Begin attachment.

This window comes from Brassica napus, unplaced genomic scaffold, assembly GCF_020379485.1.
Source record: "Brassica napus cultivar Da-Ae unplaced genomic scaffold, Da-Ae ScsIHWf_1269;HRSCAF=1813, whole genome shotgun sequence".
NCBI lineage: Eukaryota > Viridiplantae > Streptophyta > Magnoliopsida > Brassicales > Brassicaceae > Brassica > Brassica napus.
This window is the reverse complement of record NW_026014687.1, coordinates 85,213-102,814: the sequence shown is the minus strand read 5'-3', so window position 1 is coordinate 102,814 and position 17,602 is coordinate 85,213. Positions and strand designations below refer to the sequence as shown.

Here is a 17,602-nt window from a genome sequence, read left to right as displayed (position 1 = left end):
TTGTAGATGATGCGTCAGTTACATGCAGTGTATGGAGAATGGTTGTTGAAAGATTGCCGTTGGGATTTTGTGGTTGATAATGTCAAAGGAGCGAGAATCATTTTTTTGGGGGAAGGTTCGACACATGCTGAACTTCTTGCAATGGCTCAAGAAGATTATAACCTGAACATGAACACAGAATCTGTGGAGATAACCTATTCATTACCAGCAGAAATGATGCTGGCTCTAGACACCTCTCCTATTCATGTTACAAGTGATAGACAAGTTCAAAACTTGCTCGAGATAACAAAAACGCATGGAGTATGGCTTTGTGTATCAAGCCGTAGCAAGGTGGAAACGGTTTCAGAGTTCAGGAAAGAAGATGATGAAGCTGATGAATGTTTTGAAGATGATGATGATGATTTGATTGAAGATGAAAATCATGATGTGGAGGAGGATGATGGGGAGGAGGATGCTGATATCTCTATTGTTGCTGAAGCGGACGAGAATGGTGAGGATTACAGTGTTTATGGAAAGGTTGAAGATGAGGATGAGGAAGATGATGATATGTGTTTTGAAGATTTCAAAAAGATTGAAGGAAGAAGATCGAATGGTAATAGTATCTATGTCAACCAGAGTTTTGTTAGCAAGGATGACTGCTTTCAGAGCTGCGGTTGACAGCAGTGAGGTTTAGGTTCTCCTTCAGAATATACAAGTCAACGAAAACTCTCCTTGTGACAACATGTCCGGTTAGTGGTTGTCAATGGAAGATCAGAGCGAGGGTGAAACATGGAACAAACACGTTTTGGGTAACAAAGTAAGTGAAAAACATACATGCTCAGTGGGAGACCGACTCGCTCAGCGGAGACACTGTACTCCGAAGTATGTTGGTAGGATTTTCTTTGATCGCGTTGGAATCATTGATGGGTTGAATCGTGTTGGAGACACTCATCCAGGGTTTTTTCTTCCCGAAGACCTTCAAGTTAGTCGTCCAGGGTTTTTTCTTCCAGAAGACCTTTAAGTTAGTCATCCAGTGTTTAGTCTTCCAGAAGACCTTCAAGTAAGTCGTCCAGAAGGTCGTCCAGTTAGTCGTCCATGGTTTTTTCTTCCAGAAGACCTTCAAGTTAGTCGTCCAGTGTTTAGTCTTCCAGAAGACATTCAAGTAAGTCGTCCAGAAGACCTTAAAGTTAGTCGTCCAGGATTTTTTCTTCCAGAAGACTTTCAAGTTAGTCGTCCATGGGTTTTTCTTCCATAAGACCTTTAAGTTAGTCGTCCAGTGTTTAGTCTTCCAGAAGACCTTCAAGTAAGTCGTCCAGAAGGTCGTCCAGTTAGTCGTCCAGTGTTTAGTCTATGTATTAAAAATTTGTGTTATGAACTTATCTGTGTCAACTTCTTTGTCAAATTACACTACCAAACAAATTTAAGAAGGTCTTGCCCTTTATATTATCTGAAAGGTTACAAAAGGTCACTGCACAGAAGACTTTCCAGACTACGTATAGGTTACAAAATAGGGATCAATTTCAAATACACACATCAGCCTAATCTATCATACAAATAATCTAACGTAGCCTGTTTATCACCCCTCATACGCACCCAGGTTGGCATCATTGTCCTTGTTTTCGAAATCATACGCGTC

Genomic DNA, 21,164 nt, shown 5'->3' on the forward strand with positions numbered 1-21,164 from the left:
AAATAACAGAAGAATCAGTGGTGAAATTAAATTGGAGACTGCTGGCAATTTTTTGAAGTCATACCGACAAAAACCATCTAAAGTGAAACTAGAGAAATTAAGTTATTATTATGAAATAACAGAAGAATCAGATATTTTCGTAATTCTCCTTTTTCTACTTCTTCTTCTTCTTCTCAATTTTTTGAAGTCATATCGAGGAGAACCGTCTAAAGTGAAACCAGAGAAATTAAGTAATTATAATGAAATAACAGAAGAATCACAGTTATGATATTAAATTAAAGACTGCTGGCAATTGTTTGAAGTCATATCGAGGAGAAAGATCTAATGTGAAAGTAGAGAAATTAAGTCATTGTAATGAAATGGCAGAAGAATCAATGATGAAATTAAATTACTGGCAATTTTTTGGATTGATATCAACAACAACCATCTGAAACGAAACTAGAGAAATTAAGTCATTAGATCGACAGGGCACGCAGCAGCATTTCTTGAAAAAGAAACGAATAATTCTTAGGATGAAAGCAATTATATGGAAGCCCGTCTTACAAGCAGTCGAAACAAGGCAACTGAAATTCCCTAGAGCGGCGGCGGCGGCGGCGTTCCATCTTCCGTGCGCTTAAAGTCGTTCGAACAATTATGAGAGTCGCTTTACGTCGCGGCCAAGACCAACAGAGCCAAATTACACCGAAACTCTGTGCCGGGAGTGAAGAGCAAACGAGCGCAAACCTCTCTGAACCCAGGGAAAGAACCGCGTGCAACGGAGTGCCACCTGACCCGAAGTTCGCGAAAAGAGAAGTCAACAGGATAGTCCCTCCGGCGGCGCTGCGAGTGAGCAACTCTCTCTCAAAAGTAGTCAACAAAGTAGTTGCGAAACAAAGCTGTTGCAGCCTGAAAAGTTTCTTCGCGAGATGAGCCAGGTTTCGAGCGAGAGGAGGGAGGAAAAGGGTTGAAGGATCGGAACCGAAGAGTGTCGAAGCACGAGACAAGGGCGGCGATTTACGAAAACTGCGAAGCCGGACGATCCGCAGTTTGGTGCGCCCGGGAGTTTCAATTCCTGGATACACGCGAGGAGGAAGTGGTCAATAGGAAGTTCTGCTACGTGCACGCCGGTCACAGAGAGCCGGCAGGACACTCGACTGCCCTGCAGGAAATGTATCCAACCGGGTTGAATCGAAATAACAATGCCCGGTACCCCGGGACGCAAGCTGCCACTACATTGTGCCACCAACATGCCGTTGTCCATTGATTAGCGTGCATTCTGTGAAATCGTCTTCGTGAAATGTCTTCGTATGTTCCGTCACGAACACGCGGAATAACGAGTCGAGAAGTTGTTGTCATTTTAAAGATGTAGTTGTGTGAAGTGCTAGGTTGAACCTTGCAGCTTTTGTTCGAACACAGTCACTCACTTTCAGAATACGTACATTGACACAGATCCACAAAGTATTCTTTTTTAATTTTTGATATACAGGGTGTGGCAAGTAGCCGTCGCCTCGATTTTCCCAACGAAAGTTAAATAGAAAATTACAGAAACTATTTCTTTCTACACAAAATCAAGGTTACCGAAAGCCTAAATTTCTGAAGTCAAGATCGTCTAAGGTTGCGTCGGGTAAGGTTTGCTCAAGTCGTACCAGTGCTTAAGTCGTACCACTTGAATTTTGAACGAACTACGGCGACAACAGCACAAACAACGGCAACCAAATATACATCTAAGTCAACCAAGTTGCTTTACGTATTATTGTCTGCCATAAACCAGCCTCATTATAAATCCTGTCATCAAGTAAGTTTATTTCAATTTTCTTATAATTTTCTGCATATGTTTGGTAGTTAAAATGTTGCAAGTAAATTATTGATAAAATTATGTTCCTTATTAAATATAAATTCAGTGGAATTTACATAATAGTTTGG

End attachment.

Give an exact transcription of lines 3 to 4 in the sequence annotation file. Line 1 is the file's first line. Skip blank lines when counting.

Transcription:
NCBI lineage: Eukaryota > Viridiplantae > Streptophyta > Magnoliopsida > Brassicales > Brassicaceae > Brassica > Brassica napus.
This window is the reverse complement of record NW_026014687.1, coordinates 85,213-102,814: the sequence shown is the minus strand read 5'-3', so window position 1 is coordinate 102,814 and position 17,602 is coordinate 85,213. Positions and strand designations below refer to the sequence as shown.